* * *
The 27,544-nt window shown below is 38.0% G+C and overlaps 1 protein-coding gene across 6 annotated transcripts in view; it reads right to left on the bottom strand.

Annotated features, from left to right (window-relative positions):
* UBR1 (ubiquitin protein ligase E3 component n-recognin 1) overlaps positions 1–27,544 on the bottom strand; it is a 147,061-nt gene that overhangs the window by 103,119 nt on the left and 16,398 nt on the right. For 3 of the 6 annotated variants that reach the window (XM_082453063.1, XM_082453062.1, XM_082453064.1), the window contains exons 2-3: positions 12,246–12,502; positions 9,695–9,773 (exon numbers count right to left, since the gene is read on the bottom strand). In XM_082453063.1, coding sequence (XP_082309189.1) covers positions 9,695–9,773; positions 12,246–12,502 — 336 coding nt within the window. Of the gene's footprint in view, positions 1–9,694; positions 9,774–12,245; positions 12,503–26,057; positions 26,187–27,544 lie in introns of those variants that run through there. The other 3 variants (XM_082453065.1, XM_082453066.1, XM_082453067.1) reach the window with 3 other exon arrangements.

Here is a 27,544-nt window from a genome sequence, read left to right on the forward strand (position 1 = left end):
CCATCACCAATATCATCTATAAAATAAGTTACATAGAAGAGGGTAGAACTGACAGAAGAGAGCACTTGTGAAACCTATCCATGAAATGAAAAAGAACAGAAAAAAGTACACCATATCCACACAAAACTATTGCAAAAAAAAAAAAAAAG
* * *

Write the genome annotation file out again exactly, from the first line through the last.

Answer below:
The 27,544-nt window shown below is 38.0% G+C and overlaps 1 protein-coding gene across 6 annotated transcripts in view; it reads right to left on the bottom strand.

Annotated features, from left to right (window-relative positions):
* UBR1 (ubiquitin protein ligase E3 component n-recognin 1) overlaps positions 1–27,544 on the bottom strand; it is a 147,061-nt gene that overhangs the window by 103,119 nt on the left and 16,398 nt on the right. For 3 of the 6 annotated variants that reach the window (XM_082453063.1, XM_082453062.1, XM_082453064.1), the window contains exons 2-3: positions 12,246–12,502; positions 9,695–9,773 (exon numbers count right to left, since the gene is read on the bottom strand). In XM_082453063.1, coding sequence (XP_082309189.1) covers positions 9,695–9,773; positions 12,246–12,502 — 336 coding nt within the window. Of the gene's footprint in view, positions 1–9,694; positions 9,774–12,245; positions 12,503–26,057; positions 26,187–27,544 lie in introns of those variants that run through there. The other 3 variants (XM_082453065.1, XM_082453066.1, XM_082453067.1) reach the window with 3 other exon arrangements.

Here is a 27,544-nt window from a genome sequence, read left to right on the forward strand (position 1 = left end):
CCATCACCAATATCATCTATAAAATAAGTTACATAGAAGAGGGTAGAACTGACAGAAGAGAGCACTTGTGAAACCTATCCATGAAATGAAAAAGAACAGAAAAAAGTACACCATATCCACACAAAACTATTGCAAAAAAAAAAAAAAAG